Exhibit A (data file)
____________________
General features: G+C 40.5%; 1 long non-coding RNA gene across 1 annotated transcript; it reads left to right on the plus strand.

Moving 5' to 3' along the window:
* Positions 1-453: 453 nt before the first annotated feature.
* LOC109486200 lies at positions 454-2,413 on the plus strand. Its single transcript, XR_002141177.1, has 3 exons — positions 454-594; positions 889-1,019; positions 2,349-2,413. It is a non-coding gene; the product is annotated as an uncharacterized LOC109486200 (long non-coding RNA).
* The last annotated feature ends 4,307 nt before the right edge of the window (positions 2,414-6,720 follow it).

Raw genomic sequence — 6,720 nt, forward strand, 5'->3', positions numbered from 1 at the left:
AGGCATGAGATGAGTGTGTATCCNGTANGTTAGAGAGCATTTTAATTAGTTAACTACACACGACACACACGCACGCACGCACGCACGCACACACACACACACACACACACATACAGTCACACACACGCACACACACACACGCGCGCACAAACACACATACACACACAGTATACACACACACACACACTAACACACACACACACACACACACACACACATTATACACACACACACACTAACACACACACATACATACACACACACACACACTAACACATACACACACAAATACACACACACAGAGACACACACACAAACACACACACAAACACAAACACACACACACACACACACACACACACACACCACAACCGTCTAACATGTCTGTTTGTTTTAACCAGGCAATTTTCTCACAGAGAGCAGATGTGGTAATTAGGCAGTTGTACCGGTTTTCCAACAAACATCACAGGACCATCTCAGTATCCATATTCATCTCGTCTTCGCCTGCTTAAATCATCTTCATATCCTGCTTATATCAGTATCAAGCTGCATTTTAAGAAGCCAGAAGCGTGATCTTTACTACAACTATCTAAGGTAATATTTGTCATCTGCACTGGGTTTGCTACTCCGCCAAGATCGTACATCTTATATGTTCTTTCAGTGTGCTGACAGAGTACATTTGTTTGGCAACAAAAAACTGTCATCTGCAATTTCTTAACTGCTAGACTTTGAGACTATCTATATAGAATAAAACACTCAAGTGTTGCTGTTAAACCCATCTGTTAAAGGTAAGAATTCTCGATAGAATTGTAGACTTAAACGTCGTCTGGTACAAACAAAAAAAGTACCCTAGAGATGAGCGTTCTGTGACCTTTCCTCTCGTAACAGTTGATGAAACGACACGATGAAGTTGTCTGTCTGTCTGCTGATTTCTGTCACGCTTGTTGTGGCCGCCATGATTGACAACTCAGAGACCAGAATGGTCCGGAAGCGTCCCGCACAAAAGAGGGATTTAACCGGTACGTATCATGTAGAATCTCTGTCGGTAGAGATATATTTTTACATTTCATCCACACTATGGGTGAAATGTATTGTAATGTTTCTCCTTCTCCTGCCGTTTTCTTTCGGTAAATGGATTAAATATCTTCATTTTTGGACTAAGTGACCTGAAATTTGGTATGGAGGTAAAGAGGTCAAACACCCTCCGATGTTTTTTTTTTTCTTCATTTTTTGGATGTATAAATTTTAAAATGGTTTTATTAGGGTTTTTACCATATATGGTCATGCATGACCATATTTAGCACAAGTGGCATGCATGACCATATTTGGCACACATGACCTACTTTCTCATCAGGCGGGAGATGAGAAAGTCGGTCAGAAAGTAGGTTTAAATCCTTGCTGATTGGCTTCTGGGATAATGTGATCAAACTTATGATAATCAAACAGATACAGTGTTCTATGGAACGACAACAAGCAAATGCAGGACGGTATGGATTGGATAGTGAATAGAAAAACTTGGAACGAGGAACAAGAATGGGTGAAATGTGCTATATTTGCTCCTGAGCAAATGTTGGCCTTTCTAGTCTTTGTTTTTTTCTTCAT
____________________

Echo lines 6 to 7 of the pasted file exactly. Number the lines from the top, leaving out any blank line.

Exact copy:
Raw genomic sequence — 6,720 nt, forward strand, 5'->3', positions numbered from 1 at the left:
AGGCATGAGATGAGTGTGTATCCNGTANGTTAGAGAGCATTTTAATTAGTTAACTACACACGACACACACGCACGCACGCACGCACGCACACACACACACACACACACACATACAGTCACACACACGCACACACACACACGCGCGCACAAACACACATACACACACAGTATACACACACACACACACTAACACACACACACACACACACACACACACATTATACACACACACACACTAACACACACACATACATACACACACACACACACTAACACATACACACACAAATACACACACACAGAGACACACACACAAACACACACACAAACACAAACACACACACACACACACACACACACACACACCACAACCGTCTAACATGTCTGTTTGTTTTAACCAGGCAATTTTCTCACAGAGAGCAGATGTGGTAATTAGGCAGTTGTACCGGTTTTCCAACAAACATCACAGGACCATCTCAGTATCCATATTCATCTCGTCTTCGCCTGCTTAAATCATCTTCATATCCTGCTTATATCAGTATCAAGCTGCATTTTAAGAAGCCAGAAGCGTGATCTTTACTACAACTATCTAAGGTAATATTTGTCATCTGCACTGGGTTTGCTACTCCGCCAAGATCGTACATCTTATATGTTCTTTCAGTGTGCTGACAGAGTACATTTGTTTGGCAACAAAAAACTGTCATCTGCAATTTCTTAACTGCTAGACTTTGAGACTATCTATATAGAATAAAACACTCAAGTGTTGCTGTTAAACCCATCTGTTAAAGGTAAGAATTCTCGATAGAATTGTAGACTTAAACGTCGTCTGGTACAAACAAAAAAAGTACCCTAGAGATGAGCGTTCTGTGACCTTTCCTCTCGTAACAGTTGATGAAACGACACGATGAAGTTGTCTGTCTGTCTGCTGATTTCTGTCACGCTTGTTGTGGCCGCCATGATTGACAACTCAGAGACCAGAATGGTCCGGAAGCGTCCCGCACAAAAGAGGGATTTAACCGGTACGTATCATGTAGAATCTCTGTCGGTAGAGATATATTTTTACATTTCATCCACACTATGGGTGAAATGTATTGTAATGTTTCTCCTTCTCCTGCCGTTTTCTTTCGGTAAATGGATTAAATATCTTCATTTTTGGACTAAGTGACCTGAAATTTGGTATGGAGGTAAAGAGGTCAAACACCCTCCGATGTTTTTTTTTTTCTTCATTTTTTGGATGTATAAATTTTAAAATGGTTTTATTAGGGTTTTTACCATATATGGTCATGCATGACCATATTTAGCACAAGTGGCATGCATGACCATATTTGGCACACATGACCTACTTTCTCATCAGGCGGGAGATGAGAAAGTCGGTCAGAAAGTAGGTTTAAATCCTTGCTGATTGGCTTCTGGGATAATGTGATCAAACTTATGATAATCAAACAGATACAGTGTTCTATGGAACGACAACAAGCAAATGCAGGACGGTATGGATTGGATAGTGAATAGAAAAACTTGGAACGAGGAACAAGAATGGGTGAAATGTGCTATATTTGCTCCTGAGCAAATGTTGGCCTTTCTAGTCTTTGTTTTTTTCTTCAT